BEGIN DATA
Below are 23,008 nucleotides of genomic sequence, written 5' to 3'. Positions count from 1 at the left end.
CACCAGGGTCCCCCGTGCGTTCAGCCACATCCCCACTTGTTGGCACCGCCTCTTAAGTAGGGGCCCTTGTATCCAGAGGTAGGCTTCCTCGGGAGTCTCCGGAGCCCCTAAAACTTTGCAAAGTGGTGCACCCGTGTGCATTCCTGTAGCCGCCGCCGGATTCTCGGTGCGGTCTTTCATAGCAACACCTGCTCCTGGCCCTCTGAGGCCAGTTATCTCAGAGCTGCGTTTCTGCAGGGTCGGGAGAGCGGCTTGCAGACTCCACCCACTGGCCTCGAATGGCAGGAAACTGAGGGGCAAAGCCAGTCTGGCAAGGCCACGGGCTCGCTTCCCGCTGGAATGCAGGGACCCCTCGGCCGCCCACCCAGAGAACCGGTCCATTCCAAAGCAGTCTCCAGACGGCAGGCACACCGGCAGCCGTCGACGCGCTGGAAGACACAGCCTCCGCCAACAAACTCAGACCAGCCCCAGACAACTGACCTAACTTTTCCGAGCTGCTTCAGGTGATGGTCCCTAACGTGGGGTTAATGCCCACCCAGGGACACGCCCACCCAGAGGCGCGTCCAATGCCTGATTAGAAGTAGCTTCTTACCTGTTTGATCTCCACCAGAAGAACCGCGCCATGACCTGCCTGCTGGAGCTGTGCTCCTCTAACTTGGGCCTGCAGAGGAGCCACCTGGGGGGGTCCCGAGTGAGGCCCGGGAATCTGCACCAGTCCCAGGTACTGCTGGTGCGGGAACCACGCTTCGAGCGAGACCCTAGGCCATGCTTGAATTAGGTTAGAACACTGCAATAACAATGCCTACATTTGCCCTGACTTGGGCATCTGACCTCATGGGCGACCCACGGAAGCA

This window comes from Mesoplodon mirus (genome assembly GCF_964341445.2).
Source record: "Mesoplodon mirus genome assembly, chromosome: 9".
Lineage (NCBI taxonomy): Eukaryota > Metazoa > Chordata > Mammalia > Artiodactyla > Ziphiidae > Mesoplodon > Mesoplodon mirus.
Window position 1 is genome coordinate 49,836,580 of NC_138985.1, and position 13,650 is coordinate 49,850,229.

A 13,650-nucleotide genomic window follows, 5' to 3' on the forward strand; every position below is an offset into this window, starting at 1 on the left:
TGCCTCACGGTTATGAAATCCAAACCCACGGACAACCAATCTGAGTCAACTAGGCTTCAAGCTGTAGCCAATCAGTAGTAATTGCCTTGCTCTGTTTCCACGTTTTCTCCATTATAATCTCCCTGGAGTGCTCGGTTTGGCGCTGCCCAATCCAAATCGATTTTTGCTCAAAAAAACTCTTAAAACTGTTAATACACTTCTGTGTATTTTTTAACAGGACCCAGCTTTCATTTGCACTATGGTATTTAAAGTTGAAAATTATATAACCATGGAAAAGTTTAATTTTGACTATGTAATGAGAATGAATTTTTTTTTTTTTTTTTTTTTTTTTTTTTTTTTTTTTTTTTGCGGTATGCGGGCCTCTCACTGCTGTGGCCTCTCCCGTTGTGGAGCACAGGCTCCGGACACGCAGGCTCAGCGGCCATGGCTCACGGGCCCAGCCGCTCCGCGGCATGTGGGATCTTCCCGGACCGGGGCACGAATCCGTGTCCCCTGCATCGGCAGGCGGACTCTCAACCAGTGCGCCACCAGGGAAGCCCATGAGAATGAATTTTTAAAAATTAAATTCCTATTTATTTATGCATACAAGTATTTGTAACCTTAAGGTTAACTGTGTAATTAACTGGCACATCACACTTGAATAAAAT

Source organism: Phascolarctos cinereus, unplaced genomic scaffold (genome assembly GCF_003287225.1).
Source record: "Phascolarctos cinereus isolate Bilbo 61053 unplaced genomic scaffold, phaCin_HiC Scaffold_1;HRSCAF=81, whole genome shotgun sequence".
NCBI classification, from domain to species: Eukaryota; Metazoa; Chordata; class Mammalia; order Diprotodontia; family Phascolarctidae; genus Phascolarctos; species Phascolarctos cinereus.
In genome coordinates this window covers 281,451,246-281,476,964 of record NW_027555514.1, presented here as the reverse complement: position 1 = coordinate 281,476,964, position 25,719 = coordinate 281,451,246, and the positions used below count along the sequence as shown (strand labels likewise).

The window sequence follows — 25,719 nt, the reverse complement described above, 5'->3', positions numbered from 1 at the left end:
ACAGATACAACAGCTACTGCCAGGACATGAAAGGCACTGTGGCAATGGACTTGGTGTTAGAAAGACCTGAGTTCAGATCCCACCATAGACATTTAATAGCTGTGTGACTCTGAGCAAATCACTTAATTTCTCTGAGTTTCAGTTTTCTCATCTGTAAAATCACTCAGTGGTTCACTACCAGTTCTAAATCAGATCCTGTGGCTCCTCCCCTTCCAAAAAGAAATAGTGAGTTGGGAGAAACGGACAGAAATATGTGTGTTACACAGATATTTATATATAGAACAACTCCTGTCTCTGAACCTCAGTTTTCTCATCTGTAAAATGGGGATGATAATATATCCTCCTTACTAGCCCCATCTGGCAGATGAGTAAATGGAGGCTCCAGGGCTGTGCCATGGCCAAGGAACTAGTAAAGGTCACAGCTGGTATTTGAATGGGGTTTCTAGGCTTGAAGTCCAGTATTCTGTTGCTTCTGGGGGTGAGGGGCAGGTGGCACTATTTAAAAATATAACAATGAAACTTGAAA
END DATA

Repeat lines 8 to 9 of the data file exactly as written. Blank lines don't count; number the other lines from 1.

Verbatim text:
TGCCTCACGGTTATGAAATCCAAACCCACGGACAACCAATCTGAGTCAACTAGGCTTCAAGCTGTAGCCAATCAGTAGTAATTGCCTTGCTCTGTTTCCACGTTTTCTCCATTATAATCTCCCTGGAGTGCTCGGTTTGGCGCTGCCCAATCCAAATCGATTTTTGCTCAAAAAAACTCTTAAAACTGTTAATACACTTCTGTGTATTTTTTAACAGGACCCAGCTTTCATTTGCACTATGGTATTTAAAGTTGAAAATTATATAACCATGGAAAAGTTTAATTTTGACTATGTAATGAGAATGAATTTTTTTTTTTTTTTTTTTTTTTTTTTTTTTTTTTTTTTTTGCGGTATGCGGGCCTCTCACTGCTGTGGCCTCTCCCGTTGTGGAGCACAGGCTCCGGACACGCAGGCTCAGCGGCCATGGCTCACGGGCCCAGCCGCTCCGCGGCATGTGGGATCTTCCCGGACCGGGGCACGAATCCGTGTCCCCTGCATCGGCAGGCGGACTCTCAACCAGTGCGCCACCAGGGAAGCCCATGAGAATGAATTTTTAAAAATTAAATTCCTATTTATTTATGCATACAAGTATTTGTAACCTTAAGGTTAACTGTGTAATTAACTGGCACATCACACTTGAATAAAAT

Source organism: Phascolarctos cinereus, unplaced genomic scaffold (genome assembly GCF_003287225.1).